by Hilary White

FORT LEE, March 17, 2006 ( – The US firm, Biomedical Tissue Services (BTS) of Fort Lee, N.J., is accused of collecting thousands of body parts without donor consent.

BTS owner, Michael Mastromarino, has been charged with three other men with secretly harvesting body parts from corpses, some of which are feared to have been tainted with diseases. The parts were then sold to a number of tissue distributors around the US. One distributor, Medtronic Inc., reported that at least 8,000 pieces that came from BTS were implanted.

The Food and Drug Administration has said it is concerned that many of the parts could have been infected with AIDS virus, syphilis and hepatitis.

The FDA announced that their investigation of BTW “revealed serious and widespread deficiencies in their manufacturing practices that provide the agency reason to believe that allowing the firm to manufacture would present a danger to public health by increasing the risk of communicable disease transmission.”

The general lowering of ethical standards in medicine and medical research has created an open field for trafficking in body parts from vulnerable persons. Enormous moneyed interests are at work in providing human tissue for bio-medical, pharmaceutical and even cosmetics research. With the huge demographic bump of the “boomer” generation moving into old age, the demand for life-prolonging transplants is rising dramatically.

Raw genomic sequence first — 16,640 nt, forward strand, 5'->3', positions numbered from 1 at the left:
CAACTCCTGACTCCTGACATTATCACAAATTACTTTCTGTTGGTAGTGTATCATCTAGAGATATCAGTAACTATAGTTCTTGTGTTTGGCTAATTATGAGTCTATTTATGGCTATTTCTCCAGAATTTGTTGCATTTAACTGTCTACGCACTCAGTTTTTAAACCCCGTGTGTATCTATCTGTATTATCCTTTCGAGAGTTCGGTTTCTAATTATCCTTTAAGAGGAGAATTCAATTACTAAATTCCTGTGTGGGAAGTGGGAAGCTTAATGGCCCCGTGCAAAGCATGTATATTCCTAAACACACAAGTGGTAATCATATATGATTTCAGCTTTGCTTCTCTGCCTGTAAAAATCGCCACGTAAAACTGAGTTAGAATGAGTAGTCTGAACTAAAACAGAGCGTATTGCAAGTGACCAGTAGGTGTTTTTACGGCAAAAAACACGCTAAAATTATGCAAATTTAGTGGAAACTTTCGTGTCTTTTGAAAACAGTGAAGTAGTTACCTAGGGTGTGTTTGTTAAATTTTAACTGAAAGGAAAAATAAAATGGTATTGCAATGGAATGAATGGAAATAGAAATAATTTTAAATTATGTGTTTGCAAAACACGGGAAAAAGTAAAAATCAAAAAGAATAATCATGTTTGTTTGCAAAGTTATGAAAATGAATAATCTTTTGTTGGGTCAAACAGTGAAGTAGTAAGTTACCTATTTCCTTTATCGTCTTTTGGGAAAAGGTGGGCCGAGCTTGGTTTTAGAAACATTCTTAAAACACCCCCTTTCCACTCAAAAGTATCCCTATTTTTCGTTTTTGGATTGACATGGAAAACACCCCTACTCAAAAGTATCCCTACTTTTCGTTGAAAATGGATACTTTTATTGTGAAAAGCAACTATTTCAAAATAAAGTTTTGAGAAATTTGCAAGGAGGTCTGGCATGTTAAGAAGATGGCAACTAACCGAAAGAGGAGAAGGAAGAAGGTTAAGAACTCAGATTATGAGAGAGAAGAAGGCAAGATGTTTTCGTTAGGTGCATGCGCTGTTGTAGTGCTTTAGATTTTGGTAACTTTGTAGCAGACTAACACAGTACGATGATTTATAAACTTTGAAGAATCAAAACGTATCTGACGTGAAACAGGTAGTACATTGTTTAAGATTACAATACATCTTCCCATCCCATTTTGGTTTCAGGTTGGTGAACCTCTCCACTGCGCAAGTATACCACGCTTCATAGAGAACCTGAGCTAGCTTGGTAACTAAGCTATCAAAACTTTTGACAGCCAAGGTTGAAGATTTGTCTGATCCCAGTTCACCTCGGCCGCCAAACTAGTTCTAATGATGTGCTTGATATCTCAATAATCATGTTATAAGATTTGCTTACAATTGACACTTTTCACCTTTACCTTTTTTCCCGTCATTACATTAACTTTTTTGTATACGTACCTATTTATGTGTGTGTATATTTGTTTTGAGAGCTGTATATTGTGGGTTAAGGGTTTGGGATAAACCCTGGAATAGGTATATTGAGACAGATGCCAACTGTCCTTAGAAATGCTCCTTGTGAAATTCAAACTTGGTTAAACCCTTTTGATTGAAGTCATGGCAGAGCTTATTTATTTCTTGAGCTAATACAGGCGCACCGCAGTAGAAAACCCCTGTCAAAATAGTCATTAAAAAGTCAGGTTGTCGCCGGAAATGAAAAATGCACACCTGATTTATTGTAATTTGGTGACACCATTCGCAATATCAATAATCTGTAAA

More efficient freezing and storage technology has allowed the trade to go international.

Chinese officials admitted in December 2005, that prisoners – many of whom are jailed for political reasons – were being used as ready-made organ farms in a legal system that executes more criminals than any other country. The Times reported that in China, a liver sells to a foreign recipient for approximately $41,000 US.

In September 2003, reported that surgeons in Russia had been removing kidneys from homeless people in illegal organ-harvesting operations. The spare parts are worth as much as $40,000 US each. One of the surgeons said that in general the people from whom the parts were stolen, “are done for anyway, maybe they could live another three or four days.”

Read related coverage:
  China Admits to Sale of Organs from Prisoners

Questions Answered on Organ Donation: Interview with Dr. John B. Shea M.D.

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